Title

Making Household Microsimulation of Travel and Activities Accessible to Planners

Authors

Joan L. Walker

Document Type

Journal Article

Publication Date

2005

Subject Area

land use - planning, ridership - elasticity

Keywords

Trip chaining, Travel time, Travel behavior, Transportation policy, Transportation planning, TransCAD (Computer program), Socioeconomic factors, Socioeconomic aspects, Sensitivity analysis, Nevada, Microsimulation, Mathematical models, Journey time, Households, Errors, Elasticity (Economics), Demographics

Abstract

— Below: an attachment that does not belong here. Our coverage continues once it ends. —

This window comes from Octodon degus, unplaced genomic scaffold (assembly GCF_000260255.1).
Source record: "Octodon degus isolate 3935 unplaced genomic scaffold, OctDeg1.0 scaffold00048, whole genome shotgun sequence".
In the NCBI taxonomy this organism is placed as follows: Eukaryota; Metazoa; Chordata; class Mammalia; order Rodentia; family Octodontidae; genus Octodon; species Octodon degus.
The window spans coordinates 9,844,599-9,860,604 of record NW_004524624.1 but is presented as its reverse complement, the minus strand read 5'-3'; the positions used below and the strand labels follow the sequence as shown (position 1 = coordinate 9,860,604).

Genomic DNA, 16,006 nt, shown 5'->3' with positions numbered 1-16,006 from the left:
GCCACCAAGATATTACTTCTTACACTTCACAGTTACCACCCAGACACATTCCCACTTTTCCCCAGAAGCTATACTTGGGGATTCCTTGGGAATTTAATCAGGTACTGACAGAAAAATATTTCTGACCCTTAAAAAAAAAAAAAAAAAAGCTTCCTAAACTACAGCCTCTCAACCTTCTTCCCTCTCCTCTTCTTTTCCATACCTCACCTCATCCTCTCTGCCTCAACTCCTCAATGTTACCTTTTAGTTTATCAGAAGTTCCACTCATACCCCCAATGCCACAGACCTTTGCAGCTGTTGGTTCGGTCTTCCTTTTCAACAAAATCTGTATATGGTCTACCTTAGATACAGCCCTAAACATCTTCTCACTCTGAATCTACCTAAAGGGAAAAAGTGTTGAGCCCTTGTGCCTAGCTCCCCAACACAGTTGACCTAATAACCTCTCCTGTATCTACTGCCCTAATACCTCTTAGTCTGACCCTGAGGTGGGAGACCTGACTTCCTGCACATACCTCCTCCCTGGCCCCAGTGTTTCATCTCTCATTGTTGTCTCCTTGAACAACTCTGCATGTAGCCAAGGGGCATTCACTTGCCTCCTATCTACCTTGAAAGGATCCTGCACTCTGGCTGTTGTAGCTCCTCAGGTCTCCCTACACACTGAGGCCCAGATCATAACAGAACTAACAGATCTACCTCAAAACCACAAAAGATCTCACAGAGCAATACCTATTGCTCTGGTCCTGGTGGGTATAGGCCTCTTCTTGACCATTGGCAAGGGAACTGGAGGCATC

There is a large gap between the aggregate, trip-based models used by transportation planning agencies and the activity-based, microsimulation methods espoused by those at the forefront of research. The modeling environment presented here is intended to bridge this gap by providing a palatable way for planning agencies to move toward advanced methods. Three components to bridging the gap are emphasized: an incremental approach, a demonstration of clear gains, and a provision of an environment that eases initial implementation and allows for expansion. The modeling environment (called STEP2) is a household microsimulator, developed in TransCAD, that can be used to implement a four-step model as well as models with longer-term behavior and trip chaining. An implementation for southern Nevada is described, and comparisons are made with the region’s aggregate four-step model. The models perform similarly in numerous ways. A key advantage to the microsimulator is that it provides impacts by socioeconomic group (essential for equity analysis) and individual trip movements (for use in a vehicle microsimulator). A sensitivity analysis indicates that the microsimulation model has less inelastic cross elasticity of transit demand with respect to auto travel times than the aggregate model (aggregation error). The trade-off is that microsimulators have simulation error; results are presented regarding the severity of this error. This work shows that a shift to microsimulation does not necessarily require substantial investment to achieve many of the benefits. One of the greatest advantages is a flexible environment that can expand to include additional sensitivity to demographics and transportation policy variables.